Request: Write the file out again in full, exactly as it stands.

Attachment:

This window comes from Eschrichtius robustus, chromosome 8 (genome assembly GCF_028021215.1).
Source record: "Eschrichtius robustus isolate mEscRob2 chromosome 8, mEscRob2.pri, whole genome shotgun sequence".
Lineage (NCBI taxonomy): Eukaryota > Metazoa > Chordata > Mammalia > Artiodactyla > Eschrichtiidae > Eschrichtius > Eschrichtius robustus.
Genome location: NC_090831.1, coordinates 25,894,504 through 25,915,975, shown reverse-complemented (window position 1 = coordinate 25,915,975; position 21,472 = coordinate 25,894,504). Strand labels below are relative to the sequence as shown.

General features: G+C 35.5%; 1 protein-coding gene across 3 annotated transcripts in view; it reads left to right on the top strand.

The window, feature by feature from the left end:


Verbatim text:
This window comes from Eschrichtius robustus, chromosome 8 (genome assembly GCF_028021215.1).
Source record: "Eschrichtius robustus isolate mEscRob2 chromosome 8, mEscRob2.pri, whole genome shotgun sequence".
Lineage (NCBI taxonomy): Eukaryota > Metazoa > Chordata > Mammalia > Artiodactyla > Eschrichtiidae > Eschrichtius > Eschrichtius robustus.
Genome location: NC_090831.1, coordinates 25,894,504 through 25,915,975, shown reverse-complemented (window position 1 = coordinate 25,915,975; position 21,472 = coordinate 25,894,504). Strand labels below are relative to the sequence as shown.

General features: G+C 35.5%; 1 protein-coding gene across 3 annotated transcripts in view; it reads left to right on the top strand.

The window, feature by feature from the left end: